It is Friday afternoon and I’m sitting in the courtyard of the Lutheran Center in Guatemala City, Guatemala. It is currently 80 degrees and absolutely perfect in the shade of this patio table. I’m very excited to be reunited with my wife and family tomorrow, but, to be honest, I’m trying not to think about the winter that will greet me upon my return.
My work here is done, so I have a few minutes this afternoon to reflect on this past week. If you’ve been following my journey, you’ll remember from my last post that I spent my first week studying Spanish in Antigua Guatemala and painting in that beautiful city. See this post for that story.
This week I have had the opportunity to work alongside Pastora Karen Castillo, the bishop of the Iglesia Luterana Augustina de Guatemala, and her son, Diego Gil, as we led leadership training workshops for the pastors and ministry leaders from different regions of Guatemala.
The first group was here on Saturday and Sunday. I led two sessions on Luther’s Small Catechism and preached in worship on Sunday morning. We had a break on Monday and I was able to do some artwork (see below). The second group arrived Monday evening and we repeated our sessions on Tuesday and Wednesday. One of the many things I love about teaching is how the same session can be completely different between two different groups. In the first group we spent a lot of time talking about why Lutheran doctrine only has two sacraments and why marriage is not a sacrament. This is a really big deal here in Guatemala. The second group was more interested in Luther’s context and I ended up doing a crash course in church history. It was so much fun.
One fascinating aspect of this experience for me is to realize how similar the context here in Guatemala is to that of Martin Luther. The traditional Roman Catholic Church is a dominant force here, especially in the rural areas where most of the ILAG churches are located. Additionally, the Evangelical/Pentecostal Church is a powerful presence with its own version of pietistic legalism and decisional theology. The Lutheran pastors are trying to grapple with the concept of grace and the freedom of the Christian in light of oppressive legalism from both sides. This, combined with the oppression and discrimination that the indigenous people face from the majority of Guatemalans, makes the work of these church leaders challenging.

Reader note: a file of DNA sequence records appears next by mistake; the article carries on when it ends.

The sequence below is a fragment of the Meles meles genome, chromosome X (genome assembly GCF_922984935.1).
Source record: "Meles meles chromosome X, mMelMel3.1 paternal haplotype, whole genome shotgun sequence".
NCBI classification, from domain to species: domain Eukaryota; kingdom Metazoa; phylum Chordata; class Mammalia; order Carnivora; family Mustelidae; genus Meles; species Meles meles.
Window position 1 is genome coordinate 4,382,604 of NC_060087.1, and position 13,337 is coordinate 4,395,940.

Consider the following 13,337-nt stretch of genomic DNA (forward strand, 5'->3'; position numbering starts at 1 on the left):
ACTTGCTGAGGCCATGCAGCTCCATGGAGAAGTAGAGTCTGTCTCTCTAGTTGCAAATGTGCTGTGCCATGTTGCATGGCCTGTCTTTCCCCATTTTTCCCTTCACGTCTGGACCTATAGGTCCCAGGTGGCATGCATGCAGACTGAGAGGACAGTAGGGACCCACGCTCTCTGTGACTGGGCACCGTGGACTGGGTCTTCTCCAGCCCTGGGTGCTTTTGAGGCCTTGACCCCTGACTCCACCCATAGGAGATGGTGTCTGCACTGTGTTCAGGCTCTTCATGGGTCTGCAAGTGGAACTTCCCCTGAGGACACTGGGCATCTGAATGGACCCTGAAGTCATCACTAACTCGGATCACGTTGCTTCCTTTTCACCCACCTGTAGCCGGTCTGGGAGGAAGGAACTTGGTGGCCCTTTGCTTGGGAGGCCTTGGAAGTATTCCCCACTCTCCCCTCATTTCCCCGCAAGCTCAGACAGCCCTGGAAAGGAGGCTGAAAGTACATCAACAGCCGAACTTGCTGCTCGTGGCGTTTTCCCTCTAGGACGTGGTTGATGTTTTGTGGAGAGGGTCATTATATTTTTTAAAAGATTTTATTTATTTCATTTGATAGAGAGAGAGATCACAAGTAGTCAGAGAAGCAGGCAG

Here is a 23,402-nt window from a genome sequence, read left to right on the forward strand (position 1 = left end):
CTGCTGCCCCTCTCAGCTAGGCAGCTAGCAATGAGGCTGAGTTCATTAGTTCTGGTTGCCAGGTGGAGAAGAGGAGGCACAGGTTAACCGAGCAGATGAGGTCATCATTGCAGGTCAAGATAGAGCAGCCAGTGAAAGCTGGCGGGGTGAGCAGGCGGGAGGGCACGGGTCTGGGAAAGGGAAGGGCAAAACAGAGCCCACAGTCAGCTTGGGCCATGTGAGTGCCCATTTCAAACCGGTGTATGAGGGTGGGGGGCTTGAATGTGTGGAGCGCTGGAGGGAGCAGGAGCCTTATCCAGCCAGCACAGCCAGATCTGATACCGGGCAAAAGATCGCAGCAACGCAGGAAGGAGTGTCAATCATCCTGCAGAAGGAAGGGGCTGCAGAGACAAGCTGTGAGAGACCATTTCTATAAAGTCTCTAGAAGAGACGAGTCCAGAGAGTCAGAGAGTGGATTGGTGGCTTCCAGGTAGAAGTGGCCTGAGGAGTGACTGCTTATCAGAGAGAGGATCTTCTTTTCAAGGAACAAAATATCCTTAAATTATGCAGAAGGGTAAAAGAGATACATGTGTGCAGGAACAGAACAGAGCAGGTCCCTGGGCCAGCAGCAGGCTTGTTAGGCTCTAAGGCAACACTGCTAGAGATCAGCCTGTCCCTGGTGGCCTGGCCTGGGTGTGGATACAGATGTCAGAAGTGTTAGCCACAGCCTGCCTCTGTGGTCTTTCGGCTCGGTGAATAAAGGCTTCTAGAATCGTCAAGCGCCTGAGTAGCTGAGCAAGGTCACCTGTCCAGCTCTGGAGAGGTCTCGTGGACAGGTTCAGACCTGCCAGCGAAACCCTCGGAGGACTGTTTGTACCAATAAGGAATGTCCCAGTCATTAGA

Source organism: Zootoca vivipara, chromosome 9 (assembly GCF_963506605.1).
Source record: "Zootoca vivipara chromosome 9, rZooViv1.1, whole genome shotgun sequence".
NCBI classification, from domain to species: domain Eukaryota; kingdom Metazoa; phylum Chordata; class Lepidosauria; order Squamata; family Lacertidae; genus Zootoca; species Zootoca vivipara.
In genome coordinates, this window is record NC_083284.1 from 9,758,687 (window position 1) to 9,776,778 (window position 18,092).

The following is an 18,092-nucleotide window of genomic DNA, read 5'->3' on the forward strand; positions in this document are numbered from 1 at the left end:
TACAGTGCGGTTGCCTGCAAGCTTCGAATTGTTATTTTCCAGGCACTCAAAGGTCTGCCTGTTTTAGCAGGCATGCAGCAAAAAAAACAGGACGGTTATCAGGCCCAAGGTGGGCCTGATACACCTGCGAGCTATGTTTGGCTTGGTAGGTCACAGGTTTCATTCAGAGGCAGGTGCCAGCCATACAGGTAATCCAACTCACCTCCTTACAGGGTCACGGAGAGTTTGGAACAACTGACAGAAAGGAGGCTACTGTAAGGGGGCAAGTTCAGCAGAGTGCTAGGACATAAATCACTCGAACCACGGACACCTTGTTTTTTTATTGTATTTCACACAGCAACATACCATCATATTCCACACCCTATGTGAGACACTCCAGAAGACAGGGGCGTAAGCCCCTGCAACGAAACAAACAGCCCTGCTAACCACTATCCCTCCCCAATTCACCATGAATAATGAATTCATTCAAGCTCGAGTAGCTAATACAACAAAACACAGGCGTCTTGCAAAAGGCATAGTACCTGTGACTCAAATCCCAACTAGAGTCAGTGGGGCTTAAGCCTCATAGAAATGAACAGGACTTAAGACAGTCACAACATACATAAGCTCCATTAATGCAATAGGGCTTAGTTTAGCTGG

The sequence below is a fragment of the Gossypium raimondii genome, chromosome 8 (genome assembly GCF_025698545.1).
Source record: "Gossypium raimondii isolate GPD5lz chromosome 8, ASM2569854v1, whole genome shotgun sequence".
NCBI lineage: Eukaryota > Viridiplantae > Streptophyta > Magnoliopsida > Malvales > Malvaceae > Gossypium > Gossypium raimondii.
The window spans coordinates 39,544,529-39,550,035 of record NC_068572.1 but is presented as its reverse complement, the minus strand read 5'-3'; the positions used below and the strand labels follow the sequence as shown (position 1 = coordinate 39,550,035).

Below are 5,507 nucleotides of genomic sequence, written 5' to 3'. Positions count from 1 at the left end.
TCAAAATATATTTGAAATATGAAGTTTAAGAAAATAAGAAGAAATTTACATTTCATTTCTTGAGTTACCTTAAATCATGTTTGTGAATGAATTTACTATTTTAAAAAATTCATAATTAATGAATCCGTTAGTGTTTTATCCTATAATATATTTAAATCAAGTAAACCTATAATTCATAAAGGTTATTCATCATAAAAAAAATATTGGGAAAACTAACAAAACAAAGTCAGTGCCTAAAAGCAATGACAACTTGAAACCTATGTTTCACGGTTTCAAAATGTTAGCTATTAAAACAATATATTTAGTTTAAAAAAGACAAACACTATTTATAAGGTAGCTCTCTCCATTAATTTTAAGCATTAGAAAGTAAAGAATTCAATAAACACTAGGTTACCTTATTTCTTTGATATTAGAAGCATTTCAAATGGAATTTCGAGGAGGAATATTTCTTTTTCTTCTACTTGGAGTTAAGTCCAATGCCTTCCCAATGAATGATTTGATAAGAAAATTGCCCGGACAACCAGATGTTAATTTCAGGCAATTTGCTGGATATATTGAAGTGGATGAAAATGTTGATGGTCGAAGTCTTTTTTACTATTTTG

It has been an honor and a humbling experience to be allowed to share with this wonderful group of church leaders. Please pray for their safety and growth in the coming months.
My work was done on Wednesday evening. So, Estuardo and I took an overnight road trip to Panajachel yesterday and returned this afternoon. The last time I was there was in 1981 with my parents when I was 12 years old. Lake Atitlan is beautiful.
Thanks for praying for me on this trip. My flight home is scheduled to leave at 7:00am tomorrow. Please enjoy my gallery from this week below.
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It sounds like you have had an amazing trip. So glad you were able to go.